Should We Teach Old Dogs New Tricks? The Impact of Community College Retraining on Older Displaced Workers
This paper estimates the returns to retraining for older displaced workers--those 35 or older--by estimating the impact that community college schooling has on their subsequent earnings. Our analysis relies on longitudinal administrative data covering workers who were displaced from jobs in Washington State during the first half of the 1990s and who subsequently remained attached to the state’s work force. Our database contains displaced workers' quarterly earnings records covering 14 years matched to the records of 25 of the state's community colleges.
We find that older displaced workers participate in community college schooling at significantly lower rates than younger displaced workers. However, among those who participate in retraining, the per-period impact for older and younger displaced workers is similar. We estimate that one academic year of such schooling increases the long-term earnings by about 8 percent for older males and by about 10 percent for older females. These per-period impacts are in line with those reported in the schooling literature.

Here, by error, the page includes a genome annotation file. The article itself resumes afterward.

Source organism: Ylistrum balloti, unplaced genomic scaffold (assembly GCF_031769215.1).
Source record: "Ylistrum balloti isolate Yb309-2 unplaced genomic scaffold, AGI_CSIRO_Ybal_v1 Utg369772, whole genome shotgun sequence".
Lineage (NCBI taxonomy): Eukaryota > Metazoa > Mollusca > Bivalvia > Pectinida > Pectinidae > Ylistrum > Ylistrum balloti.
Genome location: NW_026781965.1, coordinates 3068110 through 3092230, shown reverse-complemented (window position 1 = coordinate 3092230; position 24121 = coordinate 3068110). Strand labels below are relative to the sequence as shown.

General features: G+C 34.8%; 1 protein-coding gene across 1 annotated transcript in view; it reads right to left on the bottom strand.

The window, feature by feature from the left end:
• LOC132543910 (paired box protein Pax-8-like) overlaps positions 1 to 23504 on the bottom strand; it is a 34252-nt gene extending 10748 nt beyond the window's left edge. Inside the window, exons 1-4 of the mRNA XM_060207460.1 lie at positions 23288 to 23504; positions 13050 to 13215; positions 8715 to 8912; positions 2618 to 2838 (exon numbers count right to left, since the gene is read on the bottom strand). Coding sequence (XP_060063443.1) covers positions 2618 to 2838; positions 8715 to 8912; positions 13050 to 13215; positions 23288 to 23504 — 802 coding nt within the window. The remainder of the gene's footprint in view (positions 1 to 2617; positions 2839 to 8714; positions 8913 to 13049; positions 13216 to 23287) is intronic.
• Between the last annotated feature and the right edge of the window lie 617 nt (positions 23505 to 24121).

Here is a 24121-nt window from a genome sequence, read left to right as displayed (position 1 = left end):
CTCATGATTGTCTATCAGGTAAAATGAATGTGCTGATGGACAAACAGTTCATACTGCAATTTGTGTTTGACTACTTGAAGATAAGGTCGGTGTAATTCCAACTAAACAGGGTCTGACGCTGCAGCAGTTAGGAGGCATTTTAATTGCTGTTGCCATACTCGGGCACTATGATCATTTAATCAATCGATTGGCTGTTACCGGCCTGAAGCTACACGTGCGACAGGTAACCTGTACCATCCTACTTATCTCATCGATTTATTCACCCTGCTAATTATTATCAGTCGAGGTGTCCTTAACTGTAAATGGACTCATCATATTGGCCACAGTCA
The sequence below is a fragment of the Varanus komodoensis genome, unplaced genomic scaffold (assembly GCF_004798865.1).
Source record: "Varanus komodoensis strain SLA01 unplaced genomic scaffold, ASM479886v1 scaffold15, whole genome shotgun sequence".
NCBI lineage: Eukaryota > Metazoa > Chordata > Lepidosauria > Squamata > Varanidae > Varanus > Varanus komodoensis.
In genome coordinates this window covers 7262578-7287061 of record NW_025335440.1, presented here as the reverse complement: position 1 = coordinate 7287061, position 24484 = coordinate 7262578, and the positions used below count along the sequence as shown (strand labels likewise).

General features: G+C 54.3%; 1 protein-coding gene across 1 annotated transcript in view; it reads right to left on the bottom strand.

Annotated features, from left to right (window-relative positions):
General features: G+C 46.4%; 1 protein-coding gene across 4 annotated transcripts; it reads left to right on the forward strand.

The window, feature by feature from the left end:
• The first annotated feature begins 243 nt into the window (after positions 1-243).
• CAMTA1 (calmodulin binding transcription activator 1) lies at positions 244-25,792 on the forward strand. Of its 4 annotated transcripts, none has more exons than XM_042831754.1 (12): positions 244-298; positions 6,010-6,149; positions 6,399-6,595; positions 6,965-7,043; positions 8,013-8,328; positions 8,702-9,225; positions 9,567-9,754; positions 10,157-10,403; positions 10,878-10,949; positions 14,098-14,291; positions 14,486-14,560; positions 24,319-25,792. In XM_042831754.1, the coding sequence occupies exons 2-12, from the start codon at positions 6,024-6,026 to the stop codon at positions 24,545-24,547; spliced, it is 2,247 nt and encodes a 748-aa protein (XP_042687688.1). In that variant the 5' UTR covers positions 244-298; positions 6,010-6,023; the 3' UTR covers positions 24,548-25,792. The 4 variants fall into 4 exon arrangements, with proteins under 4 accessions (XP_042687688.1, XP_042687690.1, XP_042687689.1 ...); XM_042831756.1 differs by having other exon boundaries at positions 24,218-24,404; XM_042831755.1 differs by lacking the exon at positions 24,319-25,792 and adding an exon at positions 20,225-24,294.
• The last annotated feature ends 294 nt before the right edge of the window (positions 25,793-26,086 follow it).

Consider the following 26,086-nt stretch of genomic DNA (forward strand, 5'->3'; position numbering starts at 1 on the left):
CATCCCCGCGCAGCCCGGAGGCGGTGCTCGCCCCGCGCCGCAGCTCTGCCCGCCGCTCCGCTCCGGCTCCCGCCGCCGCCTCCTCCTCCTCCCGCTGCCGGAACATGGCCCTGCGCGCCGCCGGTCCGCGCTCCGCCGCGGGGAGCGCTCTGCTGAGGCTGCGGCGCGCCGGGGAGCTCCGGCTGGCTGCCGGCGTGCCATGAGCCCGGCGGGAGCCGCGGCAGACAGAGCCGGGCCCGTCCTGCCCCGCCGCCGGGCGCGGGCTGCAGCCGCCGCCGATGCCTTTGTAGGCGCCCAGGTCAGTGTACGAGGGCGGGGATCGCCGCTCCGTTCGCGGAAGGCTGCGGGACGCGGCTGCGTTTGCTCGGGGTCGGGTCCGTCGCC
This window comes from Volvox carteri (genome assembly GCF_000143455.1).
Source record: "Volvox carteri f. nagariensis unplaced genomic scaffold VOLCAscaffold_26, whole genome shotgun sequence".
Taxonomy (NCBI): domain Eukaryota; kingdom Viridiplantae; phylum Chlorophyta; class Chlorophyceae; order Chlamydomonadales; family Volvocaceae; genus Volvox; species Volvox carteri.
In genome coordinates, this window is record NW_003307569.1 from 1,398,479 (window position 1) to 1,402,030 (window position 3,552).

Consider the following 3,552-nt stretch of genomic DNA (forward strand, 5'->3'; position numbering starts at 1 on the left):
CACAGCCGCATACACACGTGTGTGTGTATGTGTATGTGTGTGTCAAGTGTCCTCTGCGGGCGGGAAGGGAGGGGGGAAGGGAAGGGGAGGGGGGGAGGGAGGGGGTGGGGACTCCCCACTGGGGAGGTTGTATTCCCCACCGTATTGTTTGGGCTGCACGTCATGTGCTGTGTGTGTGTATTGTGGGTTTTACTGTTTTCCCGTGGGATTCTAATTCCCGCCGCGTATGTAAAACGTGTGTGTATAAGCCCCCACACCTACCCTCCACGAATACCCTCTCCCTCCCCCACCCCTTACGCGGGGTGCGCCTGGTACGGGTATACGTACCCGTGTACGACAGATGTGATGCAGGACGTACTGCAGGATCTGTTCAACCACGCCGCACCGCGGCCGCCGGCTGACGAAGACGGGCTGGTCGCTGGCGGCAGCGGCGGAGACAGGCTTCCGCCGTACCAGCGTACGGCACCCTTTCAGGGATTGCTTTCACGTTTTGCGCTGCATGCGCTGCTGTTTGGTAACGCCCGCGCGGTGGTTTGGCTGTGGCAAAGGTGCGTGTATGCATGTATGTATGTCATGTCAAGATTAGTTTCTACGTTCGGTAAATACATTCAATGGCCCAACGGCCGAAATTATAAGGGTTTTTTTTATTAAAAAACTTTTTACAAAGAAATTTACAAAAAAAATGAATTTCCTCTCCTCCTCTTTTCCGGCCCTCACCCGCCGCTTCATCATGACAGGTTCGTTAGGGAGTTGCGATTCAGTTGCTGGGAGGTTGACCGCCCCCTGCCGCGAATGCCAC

These percentages do not necessarily imply that retraining older workers is a sound social investment. We find that the social internal rates of return from investments in older displaced workers' retraining are less than for younger displaced workers and likely less than those reported for schooling of children. However, our internal rate of return estimates are very sensitive to how we measure the opportunity cost of retraining. If we assume that these opportunity costs are zero, the internal rate of return from retraining older displaced workers is about 11 percent. By contrast, if we rely on our estimates of the opportunity cost of retraining, the internal rate of return may be less than 2 percent for older men and as low as 4 percent for older women.